Canberra’s commercial tenant incentives are at their highest level since 1980sCanberra's vacancy rate is 15.1 per cent, although larger areas of space are still hard to find. Photo: domain.com.au

Canberra’s commercial tenant incentives are at their highest level since 1980s

Rachel Packham

If you’re planning on making the move or negotiating a new business lease as we move into 2016, now is the right time to do it.

A recent report by JLL has found that tenant incentives are 21 per cent gross, which is the highest level seen since the late 1980s.

With a 15.1 per cent vacancy rate, Canberra’s landlords are prepared to offer generous incentives to attract the right tenants to their premises, says Gavin Martin, JLL’s head of tenant representation NSW and ACT.

“Tenant incentives depend on whether the market is tenant friendly or a landlord market. The incentives can include a rent-free period, rent subsidies or capital expenditure to use towards the fit-out,” Mr Martin said.

“The market conditions present an opportunity for tenants to restructure or re-gear their lease and potentially upgrade to a better quality office building for a similar cost.

“However, a tenant of 5000 to 10,000 square metres looking for space in Canberra will find there are not many options for larger areas of space as the vacancies are spread right across the market, rather than concentrated into a small number of buildings.”

Mr Martin says assistance towards office fit-outs is typically the landlord’s preference for incentives as it still allows them to see a steady cash flow, rather than a lengthy rent-free period.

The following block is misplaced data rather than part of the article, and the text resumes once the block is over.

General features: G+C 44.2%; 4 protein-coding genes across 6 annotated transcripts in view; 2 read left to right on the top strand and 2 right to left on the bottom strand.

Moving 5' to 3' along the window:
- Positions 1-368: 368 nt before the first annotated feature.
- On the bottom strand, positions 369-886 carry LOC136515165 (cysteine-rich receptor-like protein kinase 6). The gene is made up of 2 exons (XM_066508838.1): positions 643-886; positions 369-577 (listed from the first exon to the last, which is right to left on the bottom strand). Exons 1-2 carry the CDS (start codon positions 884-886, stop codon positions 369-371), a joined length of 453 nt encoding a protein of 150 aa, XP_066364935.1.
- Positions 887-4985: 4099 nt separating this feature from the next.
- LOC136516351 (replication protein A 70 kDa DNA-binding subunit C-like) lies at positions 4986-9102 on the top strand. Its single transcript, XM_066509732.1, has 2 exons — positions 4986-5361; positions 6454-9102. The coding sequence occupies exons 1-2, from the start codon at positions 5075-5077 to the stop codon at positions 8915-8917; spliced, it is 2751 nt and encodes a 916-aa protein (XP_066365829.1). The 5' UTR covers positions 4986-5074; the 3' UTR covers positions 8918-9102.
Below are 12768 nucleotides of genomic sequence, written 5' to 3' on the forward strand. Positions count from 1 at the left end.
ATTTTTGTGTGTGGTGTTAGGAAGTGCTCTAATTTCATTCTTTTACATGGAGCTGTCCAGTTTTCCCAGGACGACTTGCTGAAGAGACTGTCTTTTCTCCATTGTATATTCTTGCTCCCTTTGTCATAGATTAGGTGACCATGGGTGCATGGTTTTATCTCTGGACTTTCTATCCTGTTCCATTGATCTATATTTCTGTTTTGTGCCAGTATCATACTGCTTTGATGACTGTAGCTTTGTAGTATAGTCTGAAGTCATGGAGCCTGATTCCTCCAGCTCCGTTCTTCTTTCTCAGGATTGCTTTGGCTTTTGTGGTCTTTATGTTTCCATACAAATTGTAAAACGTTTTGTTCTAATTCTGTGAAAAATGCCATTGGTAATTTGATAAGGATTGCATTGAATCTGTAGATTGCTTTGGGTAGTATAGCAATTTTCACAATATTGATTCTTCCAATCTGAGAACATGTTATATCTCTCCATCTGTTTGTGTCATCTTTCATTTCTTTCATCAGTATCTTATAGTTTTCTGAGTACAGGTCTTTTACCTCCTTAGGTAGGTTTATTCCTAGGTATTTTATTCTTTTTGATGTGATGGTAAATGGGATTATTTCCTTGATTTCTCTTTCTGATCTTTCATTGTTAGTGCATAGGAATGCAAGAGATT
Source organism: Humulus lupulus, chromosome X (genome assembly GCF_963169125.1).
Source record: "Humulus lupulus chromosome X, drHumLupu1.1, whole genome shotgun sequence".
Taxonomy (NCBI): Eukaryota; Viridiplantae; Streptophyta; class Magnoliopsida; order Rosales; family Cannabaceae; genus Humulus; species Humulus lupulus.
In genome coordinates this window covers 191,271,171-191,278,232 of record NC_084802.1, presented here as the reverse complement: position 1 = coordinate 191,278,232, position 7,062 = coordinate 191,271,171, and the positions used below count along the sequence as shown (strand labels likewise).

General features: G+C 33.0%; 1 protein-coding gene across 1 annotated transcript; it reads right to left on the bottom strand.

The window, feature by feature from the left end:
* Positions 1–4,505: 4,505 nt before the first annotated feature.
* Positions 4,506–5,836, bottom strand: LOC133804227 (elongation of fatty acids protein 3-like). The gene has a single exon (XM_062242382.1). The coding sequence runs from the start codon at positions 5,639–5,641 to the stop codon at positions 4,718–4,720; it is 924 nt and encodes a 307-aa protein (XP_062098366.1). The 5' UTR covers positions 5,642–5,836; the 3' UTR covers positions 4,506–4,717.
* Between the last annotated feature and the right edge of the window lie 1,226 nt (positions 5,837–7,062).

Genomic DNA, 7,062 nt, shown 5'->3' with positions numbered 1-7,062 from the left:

“A tenant incentive of 21 per cent is essentially one year of rent-free accommodation on a five year lease,” Mr Martin says.

“That’s why assistance towards capital expenditure is the most common tenant incentive.”

A contribution towards fit-out costs is also a popular option for landlords, as they will be able to retain the fit-out if the tenant moves on.

Mr Martin says the Canberra market differs from other capital cities as historically, the market has not had incentives built into lease agreements. However, the market conditions of the past four years have seen incentives introduced in a bid to attract tenants. It is predicted that this trend will continue, although they will reduce to more traditional levels by 2018.

The report, titled The Wrap, noted that investment demand is still strong for quality assets, however the focus has been on existing buildings as there have been few supply additions to the Canberra market during the past several years.

Mr Martin says opportunities exist for larger tenants who are prepared to commit to new development sites and attractive incentives are potentially available.

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